When Your Kids Don't Get As Many Presents As Their Cousins

Syndicated

Dear Mouthy Housewives,

My family will be spending this Christmas Day with my sisters and their families. We all sit around the tree and take turns opening presents. It's a lot of fun, except for the fact that my husband and I stick to a budget with our two daughters and my sisters don't with their kids. Meaning, my kids usually get 1/2 of the presents that their cousins do. Last year this meant a lot of tears from my kids.

Should I tell my sisters to scale back? Or is this something my kids should learn to just deal with?

Signed,
Not A Grinch, Just On A Budget

_________________________________

Just one Pile

Dear Not A Grinch,

Holidays with the family can be stressful enough without the added pressure of having to match your relatives gift for gift. I mean, who has the time for that? You're probably busy enough making fun of your weird brother-in-law behind his back and shoving your fingers in your ears when your Uncle Jim starts going off on why he hates the government this week, right?

But I definitely understand your dilemma as I also have two sisters and we all unwrap our presents at the same time. Once or twice my boys noticed that they "ran out" of presents before their cousins did, but they didn't seem to mind too much because their cousins are girls and they were unwrapping dolls. I actually think the boys were relieved they didn't have to unwrap a Barbie car.

I suppose you could ask your sisters exactly how many presents they're giving their kids, then make sure you have the same amount for yours. That might mean you wrap the real gifts and then have to resort to wrapping up a pair of socks or a tennis ball to even things out. Which, I have to say, seems completely ridiculous.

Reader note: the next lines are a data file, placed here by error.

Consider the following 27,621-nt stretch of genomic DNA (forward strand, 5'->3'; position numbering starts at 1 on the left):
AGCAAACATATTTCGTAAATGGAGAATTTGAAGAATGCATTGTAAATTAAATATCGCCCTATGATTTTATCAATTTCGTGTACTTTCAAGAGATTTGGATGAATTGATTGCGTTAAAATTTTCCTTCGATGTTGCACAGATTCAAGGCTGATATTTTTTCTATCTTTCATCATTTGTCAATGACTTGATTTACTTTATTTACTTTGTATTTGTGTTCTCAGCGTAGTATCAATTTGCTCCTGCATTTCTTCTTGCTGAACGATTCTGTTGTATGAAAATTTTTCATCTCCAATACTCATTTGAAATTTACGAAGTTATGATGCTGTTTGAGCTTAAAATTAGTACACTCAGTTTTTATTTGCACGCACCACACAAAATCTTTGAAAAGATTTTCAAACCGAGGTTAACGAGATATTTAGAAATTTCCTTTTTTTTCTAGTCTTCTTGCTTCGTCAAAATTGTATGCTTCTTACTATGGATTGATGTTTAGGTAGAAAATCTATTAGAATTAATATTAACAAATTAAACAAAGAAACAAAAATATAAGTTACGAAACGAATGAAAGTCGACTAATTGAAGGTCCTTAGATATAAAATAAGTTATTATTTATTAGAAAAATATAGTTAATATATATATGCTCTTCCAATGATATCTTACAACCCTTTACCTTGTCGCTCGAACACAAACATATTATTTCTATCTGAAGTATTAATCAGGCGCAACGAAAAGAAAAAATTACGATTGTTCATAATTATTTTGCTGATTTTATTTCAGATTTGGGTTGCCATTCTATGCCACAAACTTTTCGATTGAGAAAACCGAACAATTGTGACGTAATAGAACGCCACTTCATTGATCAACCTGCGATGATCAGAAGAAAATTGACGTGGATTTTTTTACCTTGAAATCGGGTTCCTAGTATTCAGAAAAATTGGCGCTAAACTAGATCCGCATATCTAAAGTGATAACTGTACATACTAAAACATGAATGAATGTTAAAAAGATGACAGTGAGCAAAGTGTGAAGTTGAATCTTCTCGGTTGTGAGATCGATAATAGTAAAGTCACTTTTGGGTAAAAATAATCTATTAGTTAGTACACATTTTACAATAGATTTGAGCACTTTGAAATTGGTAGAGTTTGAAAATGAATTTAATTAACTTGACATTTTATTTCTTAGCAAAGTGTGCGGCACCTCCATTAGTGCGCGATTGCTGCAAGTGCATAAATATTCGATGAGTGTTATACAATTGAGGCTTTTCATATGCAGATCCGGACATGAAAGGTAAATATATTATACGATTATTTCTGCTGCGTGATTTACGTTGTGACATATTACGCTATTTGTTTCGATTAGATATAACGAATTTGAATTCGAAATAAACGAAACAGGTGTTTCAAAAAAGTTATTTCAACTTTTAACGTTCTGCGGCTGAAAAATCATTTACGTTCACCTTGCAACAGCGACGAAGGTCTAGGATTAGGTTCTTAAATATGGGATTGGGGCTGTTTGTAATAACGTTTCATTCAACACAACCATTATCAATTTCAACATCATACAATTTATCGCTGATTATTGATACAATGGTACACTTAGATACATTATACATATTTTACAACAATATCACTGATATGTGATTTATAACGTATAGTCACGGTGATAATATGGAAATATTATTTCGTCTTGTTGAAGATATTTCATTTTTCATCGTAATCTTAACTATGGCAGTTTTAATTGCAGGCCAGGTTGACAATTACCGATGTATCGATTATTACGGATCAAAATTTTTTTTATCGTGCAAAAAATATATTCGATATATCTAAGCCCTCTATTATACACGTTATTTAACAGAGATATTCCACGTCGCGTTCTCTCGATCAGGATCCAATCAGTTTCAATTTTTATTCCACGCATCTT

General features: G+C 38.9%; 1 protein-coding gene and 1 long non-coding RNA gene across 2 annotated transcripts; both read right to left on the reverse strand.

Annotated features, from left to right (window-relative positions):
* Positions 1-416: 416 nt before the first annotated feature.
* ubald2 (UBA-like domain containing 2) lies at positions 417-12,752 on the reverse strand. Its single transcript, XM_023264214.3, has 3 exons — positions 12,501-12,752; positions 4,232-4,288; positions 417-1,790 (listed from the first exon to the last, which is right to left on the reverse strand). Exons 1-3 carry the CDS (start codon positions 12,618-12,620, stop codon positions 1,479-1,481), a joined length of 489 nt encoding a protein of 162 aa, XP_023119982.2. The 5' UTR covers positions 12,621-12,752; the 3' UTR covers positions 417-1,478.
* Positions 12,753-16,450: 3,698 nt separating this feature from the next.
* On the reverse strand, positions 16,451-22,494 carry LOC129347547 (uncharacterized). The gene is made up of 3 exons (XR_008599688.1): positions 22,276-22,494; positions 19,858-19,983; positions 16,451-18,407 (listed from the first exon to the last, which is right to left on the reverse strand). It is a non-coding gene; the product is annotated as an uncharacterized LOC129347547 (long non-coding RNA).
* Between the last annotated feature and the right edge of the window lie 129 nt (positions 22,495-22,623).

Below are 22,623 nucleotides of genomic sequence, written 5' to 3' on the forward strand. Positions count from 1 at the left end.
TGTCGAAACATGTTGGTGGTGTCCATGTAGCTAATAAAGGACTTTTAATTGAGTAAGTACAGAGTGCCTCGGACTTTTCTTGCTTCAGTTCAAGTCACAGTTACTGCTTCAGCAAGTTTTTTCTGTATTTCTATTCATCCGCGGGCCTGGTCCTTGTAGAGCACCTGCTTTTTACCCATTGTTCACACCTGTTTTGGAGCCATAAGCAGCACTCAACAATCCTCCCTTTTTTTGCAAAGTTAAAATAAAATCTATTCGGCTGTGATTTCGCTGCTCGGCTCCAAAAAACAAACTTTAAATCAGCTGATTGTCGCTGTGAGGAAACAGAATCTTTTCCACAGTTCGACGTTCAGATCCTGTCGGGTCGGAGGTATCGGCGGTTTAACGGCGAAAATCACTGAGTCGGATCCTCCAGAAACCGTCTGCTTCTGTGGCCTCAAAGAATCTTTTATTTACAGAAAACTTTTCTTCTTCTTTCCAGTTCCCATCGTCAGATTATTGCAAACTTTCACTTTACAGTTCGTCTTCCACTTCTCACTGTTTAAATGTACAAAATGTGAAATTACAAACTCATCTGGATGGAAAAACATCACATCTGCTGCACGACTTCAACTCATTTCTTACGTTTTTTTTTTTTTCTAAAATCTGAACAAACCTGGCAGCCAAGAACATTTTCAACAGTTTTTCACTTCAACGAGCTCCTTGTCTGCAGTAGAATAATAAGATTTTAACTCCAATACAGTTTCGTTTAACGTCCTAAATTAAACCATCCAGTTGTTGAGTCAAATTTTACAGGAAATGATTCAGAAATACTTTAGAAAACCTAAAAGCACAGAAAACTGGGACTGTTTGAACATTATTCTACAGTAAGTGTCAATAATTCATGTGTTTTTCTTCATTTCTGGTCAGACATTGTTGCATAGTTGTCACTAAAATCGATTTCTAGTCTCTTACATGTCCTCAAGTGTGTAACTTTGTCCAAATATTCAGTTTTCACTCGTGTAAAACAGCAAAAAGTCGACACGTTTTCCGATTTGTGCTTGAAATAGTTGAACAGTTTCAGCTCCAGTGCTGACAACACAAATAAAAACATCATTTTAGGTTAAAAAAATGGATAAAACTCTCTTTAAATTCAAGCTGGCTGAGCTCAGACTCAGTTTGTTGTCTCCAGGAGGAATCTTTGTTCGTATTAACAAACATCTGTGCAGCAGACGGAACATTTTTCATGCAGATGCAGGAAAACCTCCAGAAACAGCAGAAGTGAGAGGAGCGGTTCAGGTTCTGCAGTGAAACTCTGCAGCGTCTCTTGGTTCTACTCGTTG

Or how about this: sit your kids down and tell them that it doesn't matter who gets the most presents. Life's not always fair or equal, despite your best intentions and hello, they're still getting presents. And then let them know that toys don't all cost the same amount, so they may get one $50 video game while their cousin gets five $10 books to open. It's a quality vs. quantity concept.

They may not like what you're saying to them, but I believe it's important wisdom to impart. Your kids will benefit from learning the life lesson that they should be grateful for whatever gifts come their way and to not worry about what others have. And better they learn it at a family gathering then someplace else.

Best of luck and happy holidays to you!

Wendi, TMH

 

Photo Credit: apes_abroad.

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